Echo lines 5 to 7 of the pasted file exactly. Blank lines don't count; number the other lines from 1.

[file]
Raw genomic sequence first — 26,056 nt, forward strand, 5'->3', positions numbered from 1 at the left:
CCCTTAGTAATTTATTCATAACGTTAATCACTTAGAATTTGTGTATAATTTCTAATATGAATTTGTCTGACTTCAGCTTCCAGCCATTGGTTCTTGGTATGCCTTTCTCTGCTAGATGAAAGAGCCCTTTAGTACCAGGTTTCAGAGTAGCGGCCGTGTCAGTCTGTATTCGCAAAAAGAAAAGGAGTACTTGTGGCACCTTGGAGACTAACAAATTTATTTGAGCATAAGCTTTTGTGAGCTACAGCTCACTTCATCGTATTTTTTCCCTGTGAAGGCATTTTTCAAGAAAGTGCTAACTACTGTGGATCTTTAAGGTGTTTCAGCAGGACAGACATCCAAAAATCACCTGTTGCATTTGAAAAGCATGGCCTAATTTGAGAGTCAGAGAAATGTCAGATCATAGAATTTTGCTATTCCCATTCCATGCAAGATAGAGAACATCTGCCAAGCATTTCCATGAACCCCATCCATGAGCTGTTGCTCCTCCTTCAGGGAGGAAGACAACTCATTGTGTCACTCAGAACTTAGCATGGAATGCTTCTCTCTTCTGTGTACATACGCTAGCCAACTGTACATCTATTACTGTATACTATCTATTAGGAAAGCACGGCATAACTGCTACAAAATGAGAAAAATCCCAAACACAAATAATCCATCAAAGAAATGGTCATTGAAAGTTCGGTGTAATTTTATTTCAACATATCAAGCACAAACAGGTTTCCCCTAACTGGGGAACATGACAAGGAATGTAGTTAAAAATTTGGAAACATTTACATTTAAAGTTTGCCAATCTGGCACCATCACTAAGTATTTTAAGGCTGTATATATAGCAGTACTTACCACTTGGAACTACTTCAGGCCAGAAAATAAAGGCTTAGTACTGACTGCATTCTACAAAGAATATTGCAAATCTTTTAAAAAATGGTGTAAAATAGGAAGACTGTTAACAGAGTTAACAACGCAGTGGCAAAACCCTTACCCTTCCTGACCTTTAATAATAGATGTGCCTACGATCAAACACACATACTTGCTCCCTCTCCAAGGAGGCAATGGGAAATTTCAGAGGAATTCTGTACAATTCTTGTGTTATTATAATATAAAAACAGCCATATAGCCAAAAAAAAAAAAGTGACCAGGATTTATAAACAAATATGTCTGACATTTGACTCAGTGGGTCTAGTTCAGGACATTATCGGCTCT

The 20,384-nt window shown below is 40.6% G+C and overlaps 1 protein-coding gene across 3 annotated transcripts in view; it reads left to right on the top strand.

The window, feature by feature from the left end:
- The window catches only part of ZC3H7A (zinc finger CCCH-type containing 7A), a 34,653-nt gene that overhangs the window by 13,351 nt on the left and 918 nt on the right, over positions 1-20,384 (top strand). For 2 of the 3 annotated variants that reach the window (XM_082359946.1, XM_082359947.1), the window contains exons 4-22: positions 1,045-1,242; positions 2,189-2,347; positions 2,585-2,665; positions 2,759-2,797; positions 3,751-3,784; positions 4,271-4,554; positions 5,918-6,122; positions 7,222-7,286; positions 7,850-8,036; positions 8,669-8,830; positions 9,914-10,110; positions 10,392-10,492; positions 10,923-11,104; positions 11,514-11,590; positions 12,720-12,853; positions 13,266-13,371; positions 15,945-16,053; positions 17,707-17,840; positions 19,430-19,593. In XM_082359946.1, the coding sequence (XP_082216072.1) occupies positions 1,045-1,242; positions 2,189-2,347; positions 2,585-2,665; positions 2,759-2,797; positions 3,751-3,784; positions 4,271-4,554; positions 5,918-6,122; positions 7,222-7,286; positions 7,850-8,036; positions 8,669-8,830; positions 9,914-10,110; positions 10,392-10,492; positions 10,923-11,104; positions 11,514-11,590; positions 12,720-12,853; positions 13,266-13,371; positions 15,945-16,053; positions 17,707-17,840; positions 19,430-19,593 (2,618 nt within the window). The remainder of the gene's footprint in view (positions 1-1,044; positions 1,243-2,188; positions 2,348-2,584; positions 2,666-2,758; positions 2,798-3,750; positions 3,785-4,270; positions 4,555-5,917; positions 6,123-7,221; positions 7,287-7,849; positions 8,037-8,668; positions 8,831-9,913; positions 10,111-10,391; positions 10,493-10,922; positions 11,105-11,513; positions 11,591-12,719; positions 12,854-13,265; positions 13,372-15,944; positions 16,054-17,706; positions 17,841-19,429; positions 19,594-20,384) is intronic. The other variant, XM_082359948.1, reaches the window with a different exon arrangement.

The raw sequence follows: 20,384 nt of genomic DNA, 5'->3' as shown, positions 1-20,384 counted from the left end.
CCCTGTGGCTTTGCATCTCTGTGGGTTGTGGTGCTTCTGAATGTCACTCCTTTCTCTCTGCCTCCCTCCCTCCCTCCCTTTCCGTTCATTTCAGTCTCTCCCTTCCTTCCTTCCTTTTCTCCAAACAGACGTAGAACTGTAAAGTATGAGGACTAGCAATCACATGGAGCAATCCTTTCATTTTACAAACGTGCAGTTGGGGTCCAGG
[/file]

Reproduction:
- The window catches only part of ZC3H7A (zinc finger CCCH-type containing 7A), a 34,653-nt gene that overhangs the window by 13,351 nt on the left and 918 nt on the right, over positions 1-20,384 (top strand). For 2 of the 3 annotated variants that reach the window (XM_082359946.1, XM_082359947.1), the window contains exons 4-22: positions 1,045-1,242; positions 2,189-2,347; positions 2,585-2,665; positions 2,759-2,797; positions 3,751-3,784; positions 4,271-4,554; positions 5,918-6,122; positions 7,222-7,286; positions 7,850-8,036; positions 8,669-8,830; positions 9,914-10,110; positions 10,392-10,492; positions 10,923-11,104; positions 11,514-11,590; positions 12,720-12,853; positions 13,266-13,371; positions 15,945-16,053; positions 17,707-17,840; positions 19,430-19,593. In XM_082359946.1, the coding sequence (XP_082216072.1) occupies positions 1,045-1,242; positions 2,189-2,347; positions 2,585-2,665; positions 2,759-2,797; positions 3,751-3,784; positions 4,271-4,554; positions 5,918-6,122; positions 7,222-7,286; positions 7,850-8,036; positions 8,669-8,830; positions 9,914-10,110; positions 10,392-10,492; positions 10,923-11,104; positions 11,514-11,590; positions 12,720-12,853; positions 13,266-13,371; positions 15,945-16,053; positions 17,707-17,840; positions 19,430-19,593 (2,618 nt within the window). The remainder of the gene's footprint in view (positions 1-1,044; positions 1,243-2,188; positions 2,348-2,584; positions 2,666-2,758; positions 2,798-3,750; positions 3,785-4,270; positions 4,555-5,917; positions 6,123-7,221; positions 7,287-7,849; positions 8,037-8,668; positions 8,831-9,913; positions 10,111-10,391; positions 10,493-10,922; positions 11,105-11,513; positions 11,591-12,719; positions 12,854-13,265; positions 13,372-15,944; positions 16,054-17,706; positions 17,841-19,429; positions 19,594-20,384) is intronic. The other variant, XM_082359948.1, reaches the window with a different exon arrangement.

The raw sequence follows: 20,384 nt of genomic DNA, 5'->3' as shown, positions 1-20,384 counted from the left end.
CCCTGTGGCTTTGCATCTCTGTGGGTTGTGGTGCTTCTGAATGTCACTCCTTTCTCTCTGCCTCCCTCCCTCCCTCCCTTTCCGTTCATTTCAGTCTCTCCCTTCCTTCCTTCCTTTTCTCCAAACAGACGTAGAACTGTAAAGTATGAGGACTAGCAATCACATGGAGCAATCCTTTCATTTTACAAACGTGCAGTTGGGGTCCAGG